Hospital patient experience. It’s become both a buzzword and an essential measure of hospital performance, with a key part of that experience being the financial factor. But does everyone define this focus the same way, and how can health systems improve it?
Defining the Hospital Patient Experience
The US Dept. of Health and Human Services at their AHRQ (Agency for Healthcare Research and Quality) uses this definition: “Patient experience encompasses the range of interactions that patients have with the healthcare system, including their care from health plans, and from doctors, nurses, and staff in hospitals, physician practices, and other health care facilities. As an integral component of healthcare quality, patient experience includes several aspects of health care delivery that patients value highly when they seek and receive care, such as getting timely appointments, easy access to information, and good communication with healthcare providers.”
That sounds good, but how do you really assess that? In a PDF from The Health Management Academy Q3 2019 Consumer Engagement survey, three focus areas have been identified:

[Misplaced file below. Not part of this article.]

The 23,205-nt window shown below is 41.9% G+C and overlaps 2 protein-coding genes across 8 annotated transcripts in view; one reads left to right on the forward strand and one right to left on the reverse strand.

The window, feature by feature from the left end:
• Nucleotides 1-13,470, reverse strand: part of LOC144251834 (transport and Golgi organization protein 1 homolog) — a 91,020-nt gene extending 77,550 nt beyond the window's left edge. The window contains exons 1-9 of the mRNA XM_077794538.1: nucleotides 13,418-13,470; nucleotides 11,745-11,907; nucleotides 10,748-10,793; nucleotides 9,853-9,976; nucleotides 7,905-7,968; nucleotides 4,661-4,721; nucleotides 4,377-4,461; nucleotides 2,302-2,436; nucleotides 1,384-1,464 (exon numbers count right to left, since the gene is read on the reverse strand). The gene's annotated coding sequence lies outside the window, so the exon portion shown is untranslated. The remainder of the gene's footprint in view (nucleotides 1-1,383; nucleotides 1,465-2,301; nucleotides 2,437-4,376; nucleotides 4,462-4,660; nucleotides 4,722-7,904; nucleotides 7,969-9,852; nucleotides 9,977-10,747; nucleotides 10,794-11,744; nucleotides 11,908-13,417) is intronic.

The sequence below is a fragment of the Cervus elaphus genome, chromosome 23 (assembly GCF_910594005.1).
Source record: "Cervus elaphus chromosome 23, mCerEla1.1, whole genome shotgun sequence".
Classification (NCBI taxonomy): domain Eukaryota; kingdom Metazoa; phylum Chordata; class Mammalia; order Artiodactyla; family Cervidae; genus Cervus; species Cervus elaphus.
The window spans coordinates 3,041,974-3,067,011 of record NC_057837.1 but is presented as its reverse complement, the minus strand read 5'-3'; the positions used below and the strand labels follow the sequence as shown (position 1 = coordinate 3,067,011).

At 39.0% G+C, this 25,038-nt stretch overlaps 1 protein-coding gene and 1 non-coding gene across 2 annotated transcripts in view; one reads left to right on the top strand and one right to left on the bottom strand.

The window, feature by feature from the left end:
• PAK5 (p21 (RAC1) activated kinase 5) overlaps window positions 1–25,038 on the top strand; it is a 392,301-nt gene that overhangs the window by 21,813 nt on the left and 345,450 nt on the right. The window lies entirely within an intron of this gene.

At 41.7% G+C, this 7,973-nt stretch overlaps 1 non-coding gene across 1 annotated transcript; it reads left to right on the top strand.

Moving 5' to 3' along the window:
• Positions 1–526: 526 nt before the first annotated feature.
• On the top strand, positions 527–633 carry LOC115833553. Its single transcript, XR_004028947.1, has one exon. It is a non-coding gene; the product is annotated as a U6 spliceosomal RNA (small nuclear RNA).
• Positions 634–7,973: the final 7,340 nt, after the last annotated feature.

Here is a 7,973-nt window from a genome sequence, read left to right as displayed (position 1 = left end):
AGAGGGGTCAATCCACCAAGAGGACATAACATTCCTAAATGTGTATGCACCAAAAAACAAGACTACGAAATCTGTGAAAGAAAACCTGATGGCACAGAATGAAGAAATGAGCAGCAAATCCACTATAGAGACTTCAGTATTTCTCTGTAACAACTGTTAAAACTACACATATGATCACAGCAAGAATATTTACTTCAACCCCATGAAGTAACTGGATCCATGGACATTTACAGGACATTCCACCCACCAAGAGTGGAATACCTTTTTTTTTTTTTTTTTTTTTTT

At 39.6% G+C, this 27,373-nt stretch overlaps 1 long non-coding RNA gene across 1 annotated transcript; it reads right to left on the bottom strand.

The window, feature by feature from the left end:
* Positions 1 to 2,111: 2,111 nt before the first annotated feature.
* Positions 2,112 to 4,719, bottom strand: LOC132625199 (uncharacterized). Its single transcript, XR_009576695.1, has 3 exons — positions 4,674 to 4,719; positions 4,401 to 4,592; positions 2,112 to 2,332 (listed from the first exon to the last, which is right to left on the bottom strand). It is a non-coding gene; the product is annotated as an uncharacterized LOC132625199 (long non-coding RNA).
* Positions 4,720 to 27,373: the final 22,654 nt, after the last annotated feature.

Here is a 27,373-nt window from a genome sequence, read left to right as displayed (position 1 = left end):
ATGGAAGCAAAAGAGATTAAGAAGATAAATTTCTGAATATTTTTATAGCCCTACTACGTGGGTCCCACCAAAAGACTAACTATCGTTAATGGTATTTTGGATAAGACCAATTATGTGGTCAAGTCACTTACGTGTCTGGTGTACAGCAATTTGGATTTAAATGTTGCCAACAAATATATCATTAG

- Consumer Research – All health systems conduct consumer research, with marketing/branding (89%), member/patient satisfaction (89%), and access (83%) being the most common areas of focus.
- Measurement Tools – Health systems leverage numerous measurement tools to assess consumer loyalty and satisfaction, most commonly Press Ganey surveys (78%) and the Hospital Consumer Assessment of Healthcare Providers and Systems (72%).
- Price Transparency – A majority of health systems (53%) perceive their level of price transparency to be average, recognizing further research and additional resources are required to improve the patient financial experience.
According to their website, The Health Management Academy is a network of executives from the nation’s largest integrated health systems and the industry’s most innovative companies striving to shape the future of healthcare. The group produces “knowledge and insights” including studies, surveys and reports, and also recently produced a report on “Optimizing the Patient Financial Experience.”